‘Mr. Wyckoff: No, he said he served a County Jail sentence.

‘Mr. Stansky: I didn't hear him say that.

‘Mr. Wyckoff: Q. What felony were you convicted for? A. Burglary.’ The relevant portion of the judgment introduced into evidence reads as follows: ‘Whereas the said Alfred Bundy having been duly found guilty in this Court of the crime of Burglary, a felony, as charged in the information, which the Court found to be Burglary of the second degree. It is Therefore Ordered, Adjudged and Decreed that the said Alfred Bundy be punished by imprisonment in the County Jail of the County of Los Angeles for the term of six months.’ As the defendant only received a county jail sentence, there can be no question but that the offense referred to ‘became and should have been deemed ‘a misdemeanor for all purposes.’ Pen.Code, § 17; Doble v. Superior Court, 197 Cal. 556, at page 557, 241 P. 852.' People v. Lando, 92 Cal.App. 405, 409, 268 P. 439, 441. Nor can there be any question that the admission of this judgment was error. The attorney general concedes this, as he must. Impeachment of a witness by evidence of a prior judgment of conviction is limited to convictions of felony. Sec. 2051, Code Civ.Proc.; People v. McGee, 24 Cal.App. 563, 141 P. 1055; People v. Alfonso, 77 Cal.App. 377, 246 P. 818; People v. Trimble, 18 Cal.App.2d 350, 63 P.2d 1173; People v. Rowland, 19 Cal.App.2d 540, 65 P.2d 1333; People v. Lando, supra.

The error, too, was not a technical one. It was a substantial error. Under our law, the jury had no more right to have before it the fact of conviction of misdemeanor burglary than of conviction of assault and battery. Actually, knowledge by the jury of the latter type, would be far less harmful to a defendant charged with burglary than knowledge of a prior burglary.

Without minimizing the error, it is interesting to note that defendant, in objecting to the introduction of the judgment, did not specify any grounds, merely stating, ‘I beg leave to object to the introduction of the document in evidence.’ Nor did he make any objection to the district attorney's question, ‘What felony were you convicted for?’ On the other hand, this was not a situation of a prosecuting officer, in the heat of a forensic battle, inadvertently causing error. The district attorney had before him the judgment which showed on its face that it was merely a misdemeanor conviction, and yet he deliberately offered it in evidence. This is the kind of conduct which the court held in People v. Lando, supra, 92 Cal.App. at page 409, 268 P. at page 441, to be highly reprehensible. ‘As the record was easily available to the district attorney, it was distinctly bad practice for him to attempt to create a prejudice against the defendant by compelling him to admit such former conviction.’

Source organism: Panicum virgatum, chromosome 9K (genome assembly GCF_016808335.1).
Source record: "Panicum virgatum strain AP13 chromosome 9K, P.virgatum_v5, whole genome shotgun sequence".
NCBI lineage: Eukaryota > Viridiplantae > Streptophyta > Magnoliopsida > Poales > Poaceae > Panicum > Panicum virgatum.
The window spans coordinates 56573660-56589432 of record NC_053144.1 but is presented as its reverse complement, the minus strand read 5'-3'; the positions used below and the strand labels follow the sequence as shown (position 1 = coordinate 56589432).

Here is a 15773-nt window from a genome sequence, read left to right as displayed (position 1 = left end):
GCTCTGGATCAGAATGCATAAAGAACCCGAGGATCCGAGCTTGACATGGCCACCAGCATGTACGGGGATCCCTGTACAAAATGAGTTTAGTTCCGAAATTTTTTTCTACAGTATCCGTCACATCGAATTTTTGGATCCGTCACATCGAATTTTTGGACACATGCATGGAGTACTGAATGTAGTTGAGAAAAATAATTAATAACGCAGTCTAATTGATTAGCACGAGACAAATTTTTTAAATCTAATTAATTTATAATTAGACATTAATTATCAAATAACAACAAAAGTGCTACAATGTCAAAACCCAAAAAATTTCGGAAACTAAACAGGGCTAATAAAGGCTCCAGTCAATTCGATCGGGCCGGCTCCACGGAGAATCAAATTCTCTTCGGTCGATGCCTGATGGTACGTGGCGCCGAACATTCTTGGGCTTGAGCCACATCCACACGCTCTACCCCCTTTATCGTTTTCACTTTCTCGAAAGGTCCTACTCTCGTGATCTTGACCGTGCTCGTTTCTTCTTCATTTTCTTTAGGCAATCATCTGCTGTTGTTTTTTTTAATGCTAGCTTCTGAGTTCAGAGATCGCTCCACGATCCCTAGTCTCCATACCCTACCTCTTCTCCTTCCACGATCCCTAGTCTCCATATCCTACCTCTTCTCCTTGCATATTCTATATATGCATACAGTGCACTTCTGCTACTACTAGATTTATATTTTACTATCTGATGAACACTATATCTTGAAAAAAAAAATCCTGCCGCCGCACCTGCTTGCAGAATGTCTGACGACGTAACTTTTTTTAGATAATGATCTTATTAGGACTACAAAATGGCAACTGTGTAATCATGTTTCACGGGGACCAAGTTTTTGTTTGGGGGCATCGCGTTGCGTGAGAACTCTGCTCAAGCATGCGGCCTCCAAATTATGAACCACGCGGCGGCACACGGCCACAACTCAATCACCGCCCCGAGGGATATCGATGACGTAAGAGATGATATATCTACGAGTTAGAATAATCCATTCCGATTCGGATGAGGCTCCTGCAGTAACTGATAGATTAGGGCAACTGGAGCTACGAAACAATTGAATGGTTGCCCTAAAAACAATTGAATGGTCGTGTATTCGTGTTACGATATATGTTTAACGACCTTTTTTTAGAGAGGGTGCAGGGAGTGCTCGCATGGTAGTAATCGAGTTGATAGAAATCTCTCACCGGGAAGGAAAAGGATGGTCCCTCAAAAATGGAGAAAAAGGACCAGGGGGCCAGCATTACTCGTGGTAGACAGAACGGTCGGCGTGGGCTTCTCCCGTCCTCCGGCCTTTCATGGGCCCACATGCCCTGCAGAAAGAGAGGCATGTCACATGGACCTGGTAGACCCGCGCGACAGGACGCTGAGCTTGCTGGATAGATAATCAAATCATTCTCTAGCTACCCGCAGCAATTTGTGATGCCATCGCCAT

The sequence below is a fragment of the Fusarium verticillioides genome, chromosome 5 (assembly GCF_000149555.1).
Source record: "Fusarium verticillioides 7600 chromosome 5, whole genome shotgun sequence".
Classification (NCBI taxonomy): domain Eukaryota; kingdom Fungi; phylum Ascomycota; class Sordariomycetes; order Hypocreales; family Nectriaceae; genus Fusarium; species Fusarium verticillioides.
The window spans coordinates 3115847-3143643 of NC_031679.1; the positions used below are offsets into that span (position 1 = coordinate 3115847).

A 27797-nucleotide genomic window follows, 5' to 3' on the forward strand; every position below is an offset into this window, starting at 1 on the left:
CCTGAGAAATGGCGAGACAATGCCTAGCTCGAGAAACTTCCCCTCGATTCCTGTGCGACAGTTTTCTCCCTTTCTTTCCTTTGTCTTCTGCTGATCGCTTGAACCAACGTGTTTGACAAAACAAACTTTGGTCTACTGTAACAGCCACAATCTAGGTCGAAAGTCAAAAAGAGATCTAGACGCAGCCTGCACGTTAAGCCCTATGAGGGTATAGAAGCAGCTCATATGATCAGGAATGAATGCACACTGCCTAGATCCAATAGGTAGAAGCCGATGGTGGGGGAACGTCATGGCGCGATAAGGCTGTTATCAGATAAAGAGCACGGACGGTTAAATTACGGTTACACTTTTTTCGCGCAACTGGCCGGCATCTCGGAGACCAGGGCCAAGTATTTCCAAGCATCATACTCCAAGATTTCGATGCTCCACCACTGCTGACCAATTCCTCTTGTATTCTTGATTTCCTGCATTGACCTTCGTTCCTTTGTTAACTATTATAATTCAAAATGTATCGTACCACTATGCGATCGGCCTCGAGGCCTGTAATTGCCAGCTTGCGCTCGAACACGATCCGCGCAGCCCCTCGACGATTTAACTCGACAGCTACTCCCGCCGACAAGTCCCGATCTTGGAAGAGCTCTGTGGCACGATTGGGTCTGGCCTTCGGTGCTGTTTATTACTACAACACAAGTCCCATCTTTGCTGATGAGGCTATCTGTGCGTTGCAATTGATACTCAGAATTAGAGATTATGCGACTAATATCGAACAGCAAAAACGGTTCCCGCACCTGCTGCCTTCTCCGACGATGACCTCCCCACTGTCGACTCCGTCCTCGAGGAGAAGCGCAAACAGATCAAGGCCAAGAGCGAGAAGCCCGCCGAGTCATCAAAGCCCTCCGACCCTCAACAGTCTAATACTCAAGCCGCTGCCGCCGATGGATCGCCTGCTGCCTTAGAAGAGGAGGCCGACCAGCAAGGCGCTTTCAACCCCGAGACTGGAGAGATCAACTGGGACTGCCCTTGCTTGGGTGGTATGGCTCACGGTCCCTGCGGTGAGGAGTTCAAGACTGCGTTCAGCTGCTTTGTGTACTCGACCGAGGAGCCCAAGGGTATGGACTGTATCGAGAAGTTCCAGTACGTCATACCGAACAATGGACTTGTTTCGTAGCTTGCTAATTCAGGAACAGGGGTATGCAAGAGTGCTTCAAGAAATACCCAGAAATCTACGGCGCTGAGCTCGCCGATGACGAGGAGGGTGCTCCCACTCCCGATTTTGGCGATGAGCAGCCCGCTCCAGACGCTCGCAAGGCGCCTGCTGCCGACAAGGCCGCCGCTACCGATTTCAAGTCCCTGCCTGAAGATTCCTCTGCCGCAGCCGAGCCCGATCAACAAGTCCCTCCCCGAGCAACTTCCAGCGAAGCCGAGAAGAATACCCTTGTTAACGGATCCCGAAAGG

It is contended in the dissenting opinion that the provision in section 2051 of the Code of Civil Procedure providing that a witness may be impeached by showing that he has been convicted of a felony, is met by showing the verdict of the jury alone. This contention purports to be based principally upon the opinions in People v. Ward, 134 Cal. 301, 66 P. 372, and People v. Williams, 27 Cal.2d 220, 163 P.2d 692. However, it is based upon a misconception of the decisions in those cases. In People v. Ward, the defendant on a prior occasion had been convicted by a jury of a felony (what felony does not appear). He had not been sentenced. It was held that the verdict of guilty constitutes a ‘conviction’ for the purposes of section 2051. In People v. Williams, the defendant, on a prior occasion, had plead guilty to the crime of burglary. The trial court fixed the degree as second degree, and committed the defendant to the Preston School of Industry. On a subsequent trial for a later offense, this record was admitted into evidence for the purpose of impeaching the defendant. In holding it properly admitted, the Supreme Court followed the Ward case, in holding that the verdict constitutes the ‘conviction’ required under section 2051 of the Code of Civil Procedure. It then goes on to point out that burglary in the second degree is punishable by imprisonment in the state prison and is therefore a felony, but that it is also punishable by a county jail sentence, and that its status as a felony ‘can be changed only by ‘a judgment imposing a punishment other than imprisonment in the state prison’' (27 Cal.2d at page 228, 163 P.2d at page 696), quoting section 17 of the Penal Code. It then holds that in a commitment to Preston the court does not impose a punishment, but suspends sentence on the conviction, and hence such a committal is not a ‘judgment imposing a punishment other than imprisonment in the state prison.’ But the court in the Williams case indicates that it recognizes the fact that although the verdict of the jury is the ‘conviction,’ if such verdict is of a crime that can be either a felony or misdemeanor, depending solely upon the punishment chosen by the court, and is actually followed by a county jail sentence, the conviction becomes, then, ‘for all purposes,’ a misdemeanor. (Emphasis added.) For example, the court uses such language as that quoted above from page 228 of 27 Cal.2d, page 696 of 163 P.2d: ‘* * * its status can be changed only by ‘a judgment imposing a punishment other than imprisonment in the state prison.’' It then states 27 Cal.2d at page 229, 163 P.2d at page 696, referring to In re Rogers, 20 Cal.App.2d 397, 400, 66 P.2d 1237: ‘This principle is stated in no uncertain terms in the Rogers case as follows, 20 Cal.App.2d at page 400, 66 P.2d at page 1238: ‘The necessary inference to be drawn from the language of section 17 of the Penal Code that ‘when a crime punishable * * * by fine or imprisonment in a county jail, in the discretion of the court, it shall be deemed a misdemeanor for all purposes after a judgment imposing a punishment other than imprisonment in the state prison,’ is that the offense remains a felony except when the discretion is actually exercised and the prisoner is punished only by a fine or imprisonment in a county jail.'' (Italics added by the court.) And then follows: ‘Defendant's plea of guilty to the burglary charge in 1941, under the record, constituted proof of his conviction of a felony (27 Cal.Jur. § 117, p. 142; People v. Dail, 22 Cal.2d 642, 652, 140 P.2d 828; People v. Jacobs, 73 Cal.App. 334, 351, 238 P. 770), but his commitment to the Preston School of Industry—unlike a county jail sentence, the alternative penal term prescribed by statute—was not ‘a judgment imposing a punishment other than imprisonment in the state prison,’ so that under authority of section 17 of the Penal Code it should thereafter be deemed a mere misdemeanor.' (Emphasis added.)